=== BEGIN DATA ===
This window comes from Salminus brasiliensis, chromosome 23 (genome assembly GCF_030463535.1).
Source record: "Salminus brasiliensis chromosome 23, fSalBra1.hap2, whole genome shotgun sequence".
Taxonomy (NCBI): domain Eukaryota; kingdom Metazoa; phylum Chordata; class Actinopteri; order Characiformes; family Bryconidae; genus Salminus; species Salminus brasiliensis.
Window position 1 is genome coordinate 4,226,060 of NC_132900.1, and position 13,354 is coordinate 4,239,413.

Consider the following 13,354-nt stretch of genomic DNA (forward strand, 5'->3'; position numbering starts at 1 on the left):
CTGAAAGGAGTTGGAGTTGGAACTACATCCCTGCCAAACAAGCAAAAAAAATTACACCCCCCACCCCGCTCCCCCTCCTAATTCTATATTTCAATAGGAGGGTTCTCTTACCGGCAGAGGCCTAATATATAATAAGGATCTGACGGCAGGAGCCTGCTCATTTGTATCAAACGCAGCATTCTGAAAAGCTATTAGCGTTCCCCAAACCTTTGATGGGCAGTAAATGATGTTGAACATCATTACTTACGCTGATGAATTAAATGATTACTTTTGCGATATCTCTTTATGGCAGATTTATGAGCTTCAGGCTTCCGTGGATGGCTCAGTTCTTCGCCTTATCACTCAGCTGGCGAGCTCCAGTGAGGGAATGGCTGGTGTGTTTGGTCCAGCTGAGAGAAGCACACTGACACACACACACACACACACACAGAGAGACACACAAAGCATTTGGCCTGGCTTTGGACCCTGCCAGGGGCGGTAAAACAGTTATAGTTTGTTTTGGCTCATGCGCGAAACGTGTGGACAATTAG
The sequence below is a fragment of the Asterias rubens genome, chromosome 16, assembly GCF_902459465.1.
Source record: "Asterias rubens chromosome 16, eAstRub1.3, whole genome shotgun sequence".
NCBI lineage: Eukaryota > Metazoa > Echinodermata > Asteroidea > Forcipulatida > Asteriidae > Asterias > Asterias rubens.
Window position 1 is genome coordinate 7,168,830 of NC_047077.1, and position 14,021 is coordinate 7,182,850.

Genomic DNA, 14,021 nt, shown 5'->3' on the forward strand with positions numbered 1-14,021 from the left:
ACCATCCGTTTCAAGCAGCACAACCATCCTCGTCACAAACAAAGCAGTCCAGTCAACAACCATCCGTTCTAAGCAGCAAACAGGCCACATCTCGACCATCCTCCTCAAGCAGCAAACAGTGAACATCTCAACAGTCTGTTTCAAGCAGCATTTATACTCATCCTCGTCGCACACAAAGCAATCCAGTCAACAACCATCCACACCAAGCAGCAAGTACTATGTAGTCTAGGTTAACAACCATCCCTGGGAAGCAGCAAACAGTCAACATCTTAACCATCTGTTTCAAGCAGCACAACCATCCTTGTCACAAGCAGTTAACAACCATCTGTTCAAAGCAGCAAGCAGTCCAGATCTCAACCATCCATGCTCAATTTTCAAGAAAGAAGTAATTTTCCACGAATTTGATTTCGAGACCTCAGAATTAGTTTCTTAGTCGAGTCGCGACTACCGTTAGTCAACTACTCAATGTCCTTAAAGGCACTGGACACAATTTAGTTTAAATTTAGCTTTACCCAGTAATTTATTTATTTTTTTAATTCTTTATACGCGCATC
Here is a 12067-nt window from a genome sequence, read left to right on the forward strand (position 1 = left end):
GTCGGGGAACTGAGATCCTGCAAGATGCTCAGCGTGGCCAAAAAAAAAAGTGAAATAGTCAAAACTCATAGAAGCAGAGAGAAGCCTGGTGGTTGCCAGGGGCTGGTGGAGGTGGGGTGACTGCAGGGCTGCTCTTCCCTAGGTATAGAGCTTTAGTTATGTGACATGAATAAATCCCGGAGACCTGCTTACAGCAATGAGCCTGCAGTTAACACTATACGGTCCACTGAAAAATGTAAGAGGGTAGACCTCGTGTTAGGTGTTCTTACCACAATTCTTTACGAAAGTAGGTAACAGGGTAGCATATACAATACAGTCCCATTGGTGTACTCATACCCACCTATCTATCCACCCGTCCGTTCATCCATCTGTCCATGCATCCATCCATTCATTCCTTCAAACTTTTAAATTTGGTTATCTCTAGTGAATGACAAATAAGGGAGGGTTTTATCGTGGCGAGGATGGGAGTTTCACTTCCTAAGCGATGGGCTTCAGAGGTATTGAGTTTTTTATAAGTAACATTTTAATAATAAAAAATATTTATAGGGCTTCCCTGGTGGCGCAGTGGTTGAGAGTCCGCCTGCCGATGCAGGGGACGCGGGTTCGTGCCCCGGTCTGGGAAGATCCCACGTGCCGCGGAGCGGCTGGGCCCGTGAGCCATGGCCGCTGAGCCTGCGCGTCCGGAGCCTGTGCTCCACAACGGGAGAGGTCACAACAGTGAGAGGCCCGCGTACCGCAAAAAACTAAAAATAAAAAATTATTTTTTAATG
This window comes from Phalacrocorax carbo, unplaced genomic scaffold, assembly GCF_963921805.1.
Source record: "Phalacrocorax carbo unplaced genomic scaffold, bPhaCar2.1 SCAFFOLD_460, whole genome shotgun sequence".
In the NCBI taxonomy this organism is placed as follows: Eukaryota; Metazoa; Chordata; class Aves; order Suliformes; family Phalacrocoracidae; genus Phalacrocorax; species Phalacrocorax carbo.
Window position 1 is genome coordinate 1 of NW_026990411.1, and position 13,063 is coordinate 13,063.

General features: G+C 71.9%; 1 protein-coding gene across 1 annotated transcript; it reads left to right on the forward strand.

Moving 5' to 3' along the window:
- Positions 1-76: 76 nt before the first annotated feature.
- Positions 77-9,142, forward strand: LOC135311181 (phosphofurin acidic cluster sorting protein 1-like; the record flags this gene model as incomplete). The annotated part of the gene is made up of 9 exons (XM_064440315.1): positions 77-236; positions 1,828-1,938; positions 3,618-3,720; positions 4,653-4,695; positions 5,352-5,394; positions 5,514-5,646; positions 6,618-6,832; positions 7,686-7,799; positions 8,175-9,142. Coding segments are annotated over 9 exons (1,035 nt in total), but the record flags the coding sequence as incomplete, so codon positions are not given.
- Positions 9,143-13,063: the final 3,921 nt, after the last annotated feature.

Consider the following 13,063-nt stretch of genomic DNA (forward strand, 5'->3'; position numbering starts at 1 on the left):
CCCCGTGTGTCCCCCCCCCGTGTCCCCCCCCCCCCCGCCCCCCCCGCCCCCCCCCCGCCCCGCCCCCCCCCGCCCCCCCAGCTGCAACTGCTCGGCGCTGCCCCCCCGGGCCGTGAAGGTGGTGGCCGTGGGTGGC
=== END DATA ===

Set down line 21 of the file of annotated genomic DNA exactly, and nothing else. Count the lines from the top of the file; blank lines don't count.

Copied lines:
- Positions 1-76: 76 nt before the first annotated feature.